Money Matters

How to calculate your IRA’s required minimum distributions

March 31, 2013 

Q. I follow “Money Matters” regularly. Two questions about required minimum distributions (RMDs) I haven’t seen addressed anywhere.

1) If an account contains both pre-tax & post-tax contributions, is RMD calculated on only the pre-tax component plus employer contributions & earnings or the total amount?

2) Can withdrawals of post-tax amounts count toward RMD?

To be more specific: account A is an IRA with mixed contributions; account B is a traditional IRA with pre-tax contributions only. How do I determine RMD? Can withdrawal of my post tax basis amounts from A be used to cover RMD for both A & B and then no tax owed for that year?

A. The RMD will be based on the total amount. Age 70 1/2 or April 1st of the year following age 70 1/2 is when required minimum distributions (RMDs) begin. If you wait until April 1st of the following year, two distributions will be required that year. The one for the previous year must come out by April 1st and the second must come out by December 31st. RMD is the amount an owner of an IRA is obligated to take out; ordinary income taxes are generally owed on this amount. Unless you are currently working for the company, any funds in company sponsored retirement plans are also subject to the RMD rules. If you are 70 1/2, still working for the company and not more than a 5 percent owner, the RMDs from that employer’s plan can be delayed until retirement. The RMD is calculated by dividing the appropriate account balances as of December 31st of the preceding year by the corresponding life expectancy from the Internal Revenue Service life expectancy tables. If your spouse is more than 10 years younger you use the joint life expectancy table, all others will use the IRS single life expectancy table. Any RMD not taken is subject to a hefty 50 percent IRS penalty. All banks, brokerage houses, mutual funds and other retirement plan providers have to report minimum required distribution amounts to both the taxpayer and the IRS. You can take your RMD from one or several accounts as long as the amount taken is based on the total of all applicable accounts.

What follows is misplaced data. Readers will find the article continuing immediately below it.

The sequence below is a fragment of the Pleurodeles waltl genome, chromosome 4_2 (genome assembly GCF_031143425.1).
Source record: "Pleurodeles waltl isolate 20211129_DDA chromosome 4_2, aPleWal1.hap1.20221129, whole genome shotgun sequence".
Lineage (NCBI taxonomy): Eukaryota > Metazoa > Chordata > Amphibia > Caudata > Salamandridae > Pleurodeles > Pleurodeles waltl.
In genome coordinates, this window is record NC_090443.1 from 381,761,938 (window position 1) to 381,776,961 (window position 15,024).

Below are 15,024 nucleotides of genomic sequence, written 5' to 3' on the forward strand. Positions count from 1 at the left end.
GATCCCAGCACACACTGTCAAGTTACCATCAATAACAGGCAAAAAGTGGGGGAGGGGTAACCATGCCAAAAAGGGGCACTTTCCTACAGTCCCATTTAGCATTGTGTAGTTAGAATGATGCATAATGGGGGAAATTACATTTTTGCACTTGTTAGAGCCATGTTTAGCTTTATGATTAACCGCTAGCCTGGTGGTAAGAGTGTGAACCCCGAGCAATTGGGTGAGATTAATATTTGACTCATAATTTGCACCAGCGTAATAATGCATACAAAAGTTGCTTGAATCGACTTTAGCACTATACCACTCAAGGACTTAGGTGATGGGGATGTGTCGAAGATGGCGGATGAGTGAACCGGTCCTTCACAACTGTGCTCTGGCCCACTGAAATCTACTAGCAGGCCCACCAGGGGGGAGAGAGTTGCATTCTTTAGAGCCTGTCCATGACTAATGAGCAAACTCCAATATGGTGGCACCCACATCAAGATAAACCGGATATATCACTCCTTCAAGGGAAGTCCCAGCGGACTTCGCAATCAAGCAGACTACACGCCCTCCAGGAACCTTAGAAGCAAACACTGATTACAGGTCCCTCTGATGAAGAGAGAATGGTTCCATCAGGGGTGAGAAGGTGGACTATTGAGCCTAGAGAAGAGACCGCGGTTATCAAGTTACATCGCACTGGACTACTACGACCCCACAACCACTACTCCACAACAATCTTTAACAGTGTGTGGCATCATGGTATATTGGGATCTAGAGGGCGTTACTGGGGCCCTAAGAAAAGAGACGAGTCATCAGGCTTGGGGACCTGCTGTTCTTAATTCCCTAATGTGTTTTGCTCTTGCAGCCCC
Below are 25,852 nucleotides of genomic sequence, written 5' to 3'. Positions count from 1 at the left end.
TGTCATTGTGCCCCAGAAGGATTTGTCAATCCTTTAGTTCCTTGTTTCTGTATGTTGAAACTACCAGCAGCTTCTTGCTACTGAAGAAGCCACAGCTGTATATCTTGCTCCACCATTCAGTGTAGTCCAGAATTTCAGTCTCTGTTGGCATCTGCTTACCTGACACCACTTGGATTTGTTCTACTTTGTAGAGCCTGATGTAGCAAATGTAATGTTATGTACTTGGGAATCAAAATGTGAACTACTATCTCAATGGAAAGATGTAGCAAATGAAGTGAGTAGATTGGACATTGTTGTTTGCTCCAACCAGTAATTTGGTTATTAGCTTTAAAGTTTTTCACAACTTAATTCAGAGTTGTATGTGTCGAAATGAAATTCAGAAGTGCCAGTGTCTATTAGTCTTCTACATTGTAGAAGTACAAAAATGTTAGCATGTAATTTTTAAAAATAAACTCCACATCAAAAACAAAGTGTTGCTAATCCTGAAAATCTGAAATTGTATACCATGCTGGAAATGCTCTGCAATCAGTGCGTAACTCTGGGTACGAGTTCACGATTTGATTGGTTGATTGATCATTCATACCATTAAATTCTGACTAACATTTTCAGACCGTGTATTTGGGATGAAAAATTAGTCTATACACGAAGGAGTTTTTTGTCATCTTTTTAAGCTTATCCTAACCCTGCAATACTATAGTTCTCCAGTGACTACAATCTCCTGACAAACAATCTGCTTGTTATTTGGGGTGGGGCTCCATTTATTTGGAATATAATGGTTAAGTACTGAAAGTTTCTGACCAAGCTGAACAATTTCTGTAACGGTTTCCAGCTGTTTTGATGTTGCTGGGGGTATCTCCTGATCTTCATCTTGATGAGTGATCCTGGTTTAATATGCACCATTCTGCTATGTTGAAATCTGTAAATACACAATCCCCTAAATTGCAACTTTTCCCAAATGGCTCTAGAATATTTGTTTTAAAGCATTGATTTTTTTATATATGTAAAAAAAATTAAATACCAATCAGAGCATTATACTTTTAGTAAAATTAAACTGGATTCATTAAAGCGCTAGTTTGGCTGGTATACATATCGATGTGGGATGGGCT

If you have made non-deductible contributions to an IRA you have basis. You should have filed form 8606 in any year a nondeductible contribution was made. You cannot chose to withdraw the nondeductible contributions before taxable contributions and earnings for any reason (RMD, Roth Conversion normal distribution etc.). The value and basis of all IRAs are combined to compute the non-taxable portion of the distribution, based on a pro rata allocation. Example: The total of all of your account values on December 31st prior to the year in which you turn 70 1/2 equals $300,000, $50,000 of which is from non-deductible contributions. If your RMD is $10,949, 17 percent of this would not be subject to tax and the remainder would be subject to ordinary income tax.

Holly Nicholson is a certified financial planner in Raleigh. She cannot answer every question. Reach her at askholly.com or P.O. Box 97128, Raleigh, NC 27624

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